We’ve tried to work on this business–the part of life where you see something and then make your hands move so that you connect with that thing. At the very least, I’d like to equip my kids with the ability to block a flying plate, should they ever marry a fiery Greek. To wit: we started summer vacation by stringing a volleyball net across the side yard. Then, liberally applying my patented “lying charm,” I told Paco it would be fun and convinced him to step to the net and face me with a racket in his hands. He also held a birdie.
We were to engage in a sporting game of badminton.
Initially, he deflected his nerves with chatter. “I’m not really very good at this. When we do this in gym class, I don’t get how to serve. I might not be very good at this. This is harder than it looks, so this might not be something I’m very good at.”
Kiddo. Honey. Mommy doesn’t care. Take your time.
Tossing the birdie into the air, he swung his racket. And missed the birdie by a foot.
Self-conscious–because what if the neighbors had seen that?–he picked up the birdie from the grass, noting, “See, I told you I’m not very good at this.”
“Bubs, this ain’t no thing,” I assured him. “You’re only ever going to get better at things if you do them, a lot, over and over again. You haven’t done this much, so you need to work up to it.”
With helpful parental restraint, I did not point out that a couple of his pals could’ve whacked that birdie blindfolded, two hours after they’d been delivered, remnant vernix still coating their armpits.
Paco tossed the birdie again. This time it fell to the ground before he raised his racket.
Again, he picked it up, tossed it into the air, and as it fell, it was followed by the whiff of a racket slicing through the air.
Relaxed, happy to have a still minute in my day, I encouraged him: “You’re getting closer each time, buddy. It’s hard to know you’re improving when you’re in the midst of something, but from over here, I can see it: your racket is getting closer every time.”
As the intricate process of reality clashing with self-esteem played out on the other side of the net, I absently wondered how hard it would be to start an online dating business for the athletic equipment of uncoordinated people: “Badminton racket desperately seeks connection…”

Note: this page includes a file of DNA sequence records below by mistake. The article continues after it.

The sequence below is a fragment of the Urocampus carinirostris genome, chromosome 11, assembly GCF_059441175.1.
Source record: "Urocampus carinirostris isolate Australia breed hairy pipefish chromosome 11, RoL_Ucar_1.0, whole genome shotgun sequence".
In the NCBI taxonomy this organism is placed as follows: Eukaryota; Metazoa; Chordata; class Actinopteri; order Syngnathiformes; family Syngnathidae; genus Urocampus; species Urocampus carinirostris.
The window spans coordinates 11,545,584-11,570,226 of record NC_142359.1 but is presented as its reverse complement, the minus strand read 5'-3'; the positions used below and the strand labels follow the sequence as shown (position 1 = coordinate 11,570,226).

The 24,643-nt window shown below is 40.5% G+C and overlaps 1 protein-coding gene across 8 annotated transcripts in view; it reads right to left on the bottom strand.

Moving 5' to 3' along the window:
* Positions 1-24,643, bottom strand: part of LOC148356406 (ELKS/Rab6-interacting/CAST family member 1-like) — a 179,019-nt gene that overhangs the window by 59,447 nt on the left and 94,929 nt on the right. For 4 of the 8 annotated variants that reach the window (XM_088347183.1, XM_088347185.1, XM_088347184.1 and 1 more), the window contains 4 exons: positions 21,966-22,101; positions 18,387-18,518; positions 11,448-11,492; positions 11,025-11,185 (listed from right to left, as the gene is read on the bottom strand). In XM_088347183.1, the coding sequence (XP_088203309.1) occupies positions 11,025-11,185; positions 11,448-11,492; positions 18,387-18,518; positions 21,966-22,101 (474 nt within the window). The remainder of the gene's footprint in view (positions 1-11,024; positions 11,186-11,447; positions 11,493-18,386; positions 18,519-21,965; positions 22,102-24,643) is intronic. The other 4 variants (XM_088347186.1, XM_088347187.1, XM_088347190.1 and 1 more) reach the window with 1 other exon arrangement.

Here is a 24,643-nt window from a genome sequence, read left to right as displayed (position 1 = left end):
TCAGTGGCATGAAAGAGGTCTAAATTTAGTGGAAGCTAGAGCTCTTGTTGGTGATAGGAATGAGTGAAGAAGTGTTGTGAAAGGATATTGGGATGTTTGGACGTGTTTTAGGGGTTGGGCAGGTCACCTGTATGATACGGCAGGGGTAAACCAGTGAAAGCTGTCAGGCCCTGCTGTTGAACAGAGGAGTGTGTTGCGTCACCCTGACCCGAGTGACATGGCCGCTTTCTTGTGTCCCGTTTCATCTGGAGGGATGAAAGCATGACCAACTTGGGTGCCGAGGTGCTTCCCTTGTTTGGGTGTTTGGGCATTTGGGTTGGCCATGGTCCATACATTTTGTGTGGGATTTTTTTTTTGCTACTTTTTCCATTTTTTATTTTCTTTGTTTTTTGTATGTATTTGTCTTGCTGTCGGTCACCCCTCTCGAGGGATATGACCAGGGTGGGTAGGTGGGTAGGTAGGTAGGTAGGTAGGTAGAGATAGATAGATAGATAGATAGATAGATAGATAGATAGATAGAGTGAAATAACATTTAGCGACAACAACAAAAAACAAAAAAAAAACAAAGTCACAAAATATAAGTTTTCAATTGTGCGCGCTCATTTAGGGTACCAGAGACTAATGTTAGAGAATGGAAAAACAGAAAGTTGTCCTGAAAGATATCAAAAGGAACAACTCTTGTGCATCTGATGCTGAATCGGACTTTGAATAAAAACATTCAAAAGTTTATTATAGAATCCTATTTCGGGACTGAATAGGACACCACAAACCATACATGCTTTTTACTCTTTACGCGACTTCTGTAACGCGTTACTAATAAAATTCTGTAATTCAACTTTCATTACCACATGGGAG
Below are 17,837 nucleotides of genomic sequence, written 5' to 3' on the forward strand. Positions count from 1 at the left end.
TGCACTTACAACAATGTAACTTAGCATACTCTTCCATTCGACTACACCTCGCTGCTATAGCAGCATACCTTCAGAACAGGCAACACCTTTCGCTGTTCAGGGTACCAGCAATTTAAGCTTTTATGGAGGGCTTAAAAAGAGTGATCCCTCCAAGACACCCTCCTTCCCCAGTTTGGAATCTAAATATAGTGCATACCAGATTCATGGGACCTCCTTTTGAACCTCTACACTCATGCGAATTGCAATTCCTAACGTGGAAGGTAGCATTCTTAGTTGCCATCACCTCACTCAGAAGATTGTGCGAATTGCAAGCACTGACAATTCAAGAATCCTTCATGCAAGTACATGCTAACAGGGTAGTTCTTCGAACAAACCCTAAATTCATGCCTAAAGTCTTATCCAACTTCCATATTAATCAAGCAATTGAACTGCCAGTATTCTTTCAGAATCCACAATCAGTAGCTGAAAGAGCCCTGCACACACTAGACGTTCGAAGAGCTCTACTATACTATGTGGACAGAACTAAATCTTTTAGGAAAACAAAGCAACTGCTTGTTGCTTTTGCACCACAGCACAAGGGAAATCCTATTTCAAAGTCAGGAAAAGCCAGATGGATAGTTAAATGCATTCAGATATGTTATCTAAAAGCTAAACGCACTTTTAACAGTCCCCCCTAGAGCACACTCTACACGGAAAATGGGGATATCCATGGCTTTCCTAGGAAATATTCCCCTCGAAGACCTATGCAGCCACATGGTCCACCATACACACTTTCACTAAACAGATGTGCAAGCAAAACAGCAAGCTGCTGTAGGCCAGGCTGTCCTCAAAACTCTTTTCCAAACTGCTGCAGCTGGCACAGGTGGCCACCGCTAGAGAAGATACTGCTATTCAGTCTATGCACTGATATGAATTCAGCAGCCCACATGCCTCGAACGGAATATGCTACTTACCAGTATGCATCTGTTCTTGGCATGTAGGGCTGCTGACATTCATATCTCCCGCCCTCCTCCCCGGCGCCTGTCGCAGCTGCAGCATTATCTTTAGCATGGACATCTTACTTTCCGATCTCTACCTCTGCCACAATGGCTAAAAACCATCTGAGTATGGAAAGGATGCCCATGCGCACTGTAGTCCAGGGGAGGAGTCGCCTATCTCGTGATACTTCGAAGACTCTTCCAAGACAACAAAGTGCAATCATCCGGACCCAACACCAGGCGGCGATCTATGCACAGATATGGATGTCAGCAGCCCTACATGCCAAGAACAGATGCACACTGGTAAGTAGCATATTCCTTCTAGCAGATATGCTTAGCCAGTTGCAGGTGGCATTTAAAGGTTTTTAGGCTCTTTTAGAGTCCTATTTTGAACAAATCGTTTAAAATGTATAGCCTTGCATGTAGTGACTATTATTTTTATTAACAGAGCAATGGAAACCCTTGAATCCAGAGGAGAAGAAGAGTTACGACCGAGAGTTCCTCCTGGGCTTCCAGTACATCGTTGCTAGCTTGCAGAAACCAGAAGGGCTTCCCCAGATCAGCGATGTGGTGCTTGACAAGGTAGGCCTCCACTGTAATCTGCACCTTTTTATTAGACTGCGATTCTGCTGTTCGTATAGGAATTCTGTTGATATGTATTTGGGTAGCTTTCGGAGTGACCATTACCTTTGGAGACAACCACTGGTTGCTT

Exasperated with himself, Paco tossed the birdie up again. Missed it.
Half stressed, half full of humor, he crowed, “UGGGGGGHHHH. I’m never going to be able to serve this thing. I’m sorry.”
“It doesn’t matter a bit to me. I’m serious. Would you like a few tips, maybe?”
“Naw. I know what to do. I just can’t do it.” With that, he tossed the birdie one more time. We watched it hit the ground.
Torn between wanting to make suggestions and wanting to stay the hell out of it, I ventured, “You know, you could just hold your racket horizontally, place the birdie on it, and then sort of swoop the birdie up and over the net that way.”
“I don’t want to do that. I know how I’m supposed to do it. They taught us in gym class. I’m just terrible at it,” he panted as he bent down, grabbed the birdie, threw it up into the air, and watched his racket follow it–six inches to the left–to the ground.
“I’d like to take this opportunity to remind you that you’re an excellent reader, my friend. Also, when you make fried eggs, they are absolutely the best.”
As he squatted down again, retrieving the fallen birdie, Paco grinned. “I see what you’re doing, Mom. You don’t need to. It’s okay.” He tossed the birdie into the air. Waved his racket towards it. Watched it hit the grass.
Swatting a mosquito with perfect aim, I continued, “Let’s not forget that you’re a very kind friend. Plus, when I want to buy you new stuff, you’re really good at saying, ‘Mom, I don’t need anything. I have enough shorts. I have enough shirts. I have enough stuff. We don’t need to spend any money.’”
The twelve-year-old squinted at me through the net, letting my words float by him like a rogue badminton birdie. He tossed. He missed. He retrieved.
Five more times he attempted a serve. I attempted silence.